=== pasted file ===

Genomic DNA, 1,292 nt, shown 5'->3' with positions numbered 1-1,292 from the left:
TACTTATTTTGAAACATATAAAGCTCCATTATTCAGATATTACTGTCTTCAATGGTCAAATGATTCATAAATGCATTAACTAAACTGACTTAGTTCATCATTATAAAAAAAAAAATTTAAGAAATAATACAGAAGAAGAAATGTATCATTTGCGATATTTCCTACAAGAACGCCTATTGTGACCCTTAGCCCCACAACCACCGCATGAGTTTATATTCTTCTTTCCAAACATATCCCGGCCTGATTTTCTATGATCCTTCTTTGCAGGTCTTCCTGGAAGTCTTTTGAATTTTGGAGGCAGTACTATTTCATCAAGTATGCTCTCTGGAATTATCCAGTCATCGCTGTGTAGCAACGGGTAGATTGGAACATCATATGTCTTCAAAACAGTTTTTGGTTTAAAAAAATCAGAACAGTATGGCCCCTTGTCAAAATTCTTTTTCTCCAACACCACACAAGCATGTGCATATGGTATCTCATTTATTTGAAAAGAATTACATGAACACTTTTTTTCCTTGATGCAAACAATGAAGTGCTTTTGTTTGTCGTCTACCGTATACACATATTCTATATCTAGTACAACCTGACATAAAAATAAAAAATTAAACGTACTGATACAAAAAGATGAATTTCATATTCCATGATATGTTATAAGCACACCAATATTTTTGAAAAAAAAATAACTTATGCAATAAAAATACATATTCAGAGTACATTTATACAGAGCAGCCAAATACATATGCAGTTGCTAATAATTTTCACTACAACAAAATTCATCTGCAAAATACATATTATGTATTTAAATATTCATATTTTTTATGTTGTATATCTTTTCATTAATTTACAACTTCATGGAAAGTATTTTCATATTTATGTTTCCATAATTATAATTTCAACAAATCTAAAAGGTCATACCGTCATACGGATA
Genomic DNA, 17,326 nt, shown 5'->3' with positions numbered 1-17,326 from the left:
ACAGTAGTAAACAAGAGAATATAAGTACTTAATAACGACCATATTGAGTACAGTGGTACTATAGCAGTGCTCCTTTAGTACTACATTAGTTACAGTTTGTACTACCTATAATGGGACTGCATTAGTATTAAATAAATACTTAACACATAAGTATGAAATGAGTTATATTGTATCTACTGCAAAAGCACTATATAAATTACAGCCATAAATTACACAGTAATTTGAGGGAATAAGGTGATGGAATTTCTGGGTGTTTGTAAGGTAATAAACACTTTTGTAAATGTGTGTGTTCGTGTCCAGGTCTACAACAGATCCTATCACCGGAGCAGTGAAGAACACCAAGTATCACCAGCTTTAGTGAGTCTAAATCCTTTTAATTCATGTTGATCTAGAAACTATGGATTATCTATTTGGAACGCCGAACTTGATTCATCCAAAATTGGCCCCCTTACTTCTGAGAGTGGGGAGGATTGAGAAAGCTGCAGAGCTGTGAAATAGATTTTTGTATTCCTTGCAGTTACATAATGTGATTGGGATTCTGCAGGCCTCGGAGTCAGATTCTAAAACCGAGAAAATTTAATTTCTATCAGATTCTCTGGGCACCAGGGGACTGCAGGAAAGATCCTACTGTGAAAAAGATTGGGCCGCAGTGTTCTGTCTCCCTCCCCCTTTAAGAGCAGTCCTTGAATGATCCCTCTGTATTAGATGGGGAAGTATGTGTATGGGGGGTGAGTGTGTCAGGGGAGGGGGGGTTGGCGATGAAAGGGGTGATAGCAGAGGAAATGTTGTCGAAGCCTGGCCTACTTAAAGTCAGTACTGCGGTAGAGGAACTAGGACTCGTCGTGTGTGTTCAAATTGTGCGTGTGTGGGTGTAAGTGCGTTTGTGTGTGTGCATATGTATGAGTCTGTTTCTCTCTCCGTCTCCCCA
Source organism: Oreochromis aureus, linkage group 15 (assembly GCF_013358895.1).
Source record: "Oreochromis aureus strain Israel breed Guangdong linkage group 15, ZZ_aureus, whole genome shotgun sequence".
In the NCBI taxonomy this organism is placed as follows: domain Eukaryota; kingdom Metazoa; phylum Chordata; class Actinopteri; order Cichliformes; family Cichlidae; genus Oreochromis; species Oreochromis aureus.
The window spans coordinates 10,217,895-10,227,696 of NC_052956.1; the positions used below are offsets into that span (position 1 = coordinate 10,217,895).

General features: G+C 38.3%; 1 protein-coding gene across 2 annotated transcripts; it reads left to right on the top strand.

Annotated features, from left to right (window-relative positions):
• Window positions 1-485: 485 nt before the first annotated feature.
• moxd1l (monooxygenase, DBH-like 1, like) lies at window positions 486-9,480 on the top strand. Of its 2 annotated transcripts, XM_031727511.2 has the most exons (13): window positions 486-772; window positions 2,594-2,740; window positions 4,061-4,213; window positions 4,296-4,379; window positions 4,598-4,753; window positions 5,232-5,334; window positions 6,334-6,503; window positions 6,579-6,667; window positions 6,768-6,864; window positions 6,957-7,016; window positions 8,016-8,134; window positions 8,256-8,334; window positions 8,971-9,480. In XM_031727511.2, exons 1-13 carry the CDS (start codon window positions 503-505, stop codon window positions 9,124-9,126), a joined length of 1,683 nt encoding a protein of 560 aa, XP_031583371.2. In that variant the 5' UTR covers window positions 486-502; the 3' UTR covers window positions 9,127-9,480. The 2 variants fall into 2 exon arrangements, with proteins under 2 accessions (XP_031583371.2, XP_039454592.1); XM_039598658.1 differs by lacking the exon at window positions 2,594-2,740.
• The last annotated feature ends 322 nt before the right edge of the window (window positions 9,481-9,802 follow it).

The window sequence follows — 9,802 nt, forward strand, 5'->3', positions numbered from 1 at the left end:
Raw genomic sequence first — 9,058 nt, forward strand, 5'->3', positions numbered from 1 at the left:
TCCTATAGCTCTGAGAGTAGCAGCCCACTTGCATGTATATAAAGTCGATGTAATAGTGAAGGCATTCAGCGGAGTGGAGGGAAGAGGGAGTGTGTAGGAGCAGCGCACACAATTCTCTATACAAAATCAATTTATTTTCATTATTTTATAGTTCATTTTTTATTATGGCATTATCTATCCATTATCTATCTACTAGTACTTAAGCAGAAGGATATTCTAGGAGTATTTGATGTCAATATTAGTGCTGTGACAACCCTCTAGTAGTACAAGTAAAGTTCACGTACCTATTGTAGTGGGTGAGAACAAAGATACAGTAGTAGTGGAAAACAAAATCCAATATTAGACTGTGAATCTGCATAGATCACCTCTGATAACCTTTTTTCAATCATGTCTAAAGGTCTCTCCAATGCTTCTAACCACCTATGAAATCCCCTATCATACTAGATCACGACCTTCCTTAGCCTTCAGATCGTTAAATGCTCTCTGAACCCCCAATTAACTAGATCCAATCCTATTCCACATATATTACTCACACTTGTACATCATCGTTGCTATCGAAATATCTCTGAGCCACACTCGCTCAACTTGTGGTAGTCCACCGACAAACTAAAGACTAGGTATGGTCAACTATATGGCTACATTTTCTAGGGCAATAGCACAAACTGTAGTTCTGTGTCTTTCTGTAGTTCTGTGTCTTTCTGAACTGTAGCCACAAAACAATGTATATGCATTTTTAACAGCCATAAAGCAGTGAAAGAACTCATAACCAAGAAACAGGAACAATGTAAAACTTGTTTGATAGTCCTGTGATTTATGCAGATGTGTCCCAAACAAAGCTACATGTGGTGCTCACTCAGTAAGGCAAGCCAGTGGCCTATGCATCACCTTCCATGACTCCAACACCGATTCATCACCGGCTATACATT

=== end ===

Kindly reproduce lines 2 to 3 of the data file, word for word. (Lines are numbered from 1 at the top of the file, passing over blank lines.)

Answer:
TACTTATTTTGAAACATATAAAGCTCCATTATTCAGATATTACTGTCTTCAATGGTCAAATGATTCATAAATGCATTAACTAAACTGACTTAGTTCATCATTATAAAAAAAAAAATTTAAGAAATAATACAGAAGAAGAAATGTATCATTTGCGATATTTCCTACAAGAACGCCTATTGTGACCCTTAGCCCCACAACCACCGCATGAGTTTATATTCTTCTTTCCAAACATATCCCGGCCTGATTTTCTATGATCCTTCTTTGCAGGTCTTCCTGGAAGTCTTTTGAATTTTGGAGGCAGTACTATTTCATCAAGTATGCTCTCTGGAATTATCCAGTCATCGCTGTGTAGCAACGGGTAGATTGGAACATCATATGTCTTCAAAACAGTTTTTGGTTTAAAAAAATCAGAACAGTATGGCCCCTTGTCAAAATTCTTTTTCTCCAACACCACACAAGCATGTGCATATGGTATCTCATTTATTTGAAAAGAATTACATGAACACTTTTTTTCCTTGATGCAAACAATGAAGTGCTTTTGTTTGTCGTCTACCGTATACACATATTCTATATCTAGTACAACCTGACATAAAAATAAAAAATTAAACGTACTGATACAAAAAGATGAATTTCATATTCCATGATATGTTATAAGCACACCAATATTTTTGAAAAAAAAATAACTTATGCAATAAAAATACATATTCAGAGTACATTTATACAGAGCAGCCAAATACATATGCAGTTGCTAATAATTTTCACTACAACAAAATTCATCTGCAAAATACATATTATGTATTTAAATATTCATATTTTTTATGTTGTATATCTTTTCATTAATTTACAACTTCATGGAAAGTATTTTCATATTTATGTTTCCATAATTATAATTTCAACAAATCTAAAAGGTCATACCGTCATACGGATA
Genomic DNA, 17,326 nt, shown 5'->3' with positions numbered 1-17,326 from the left: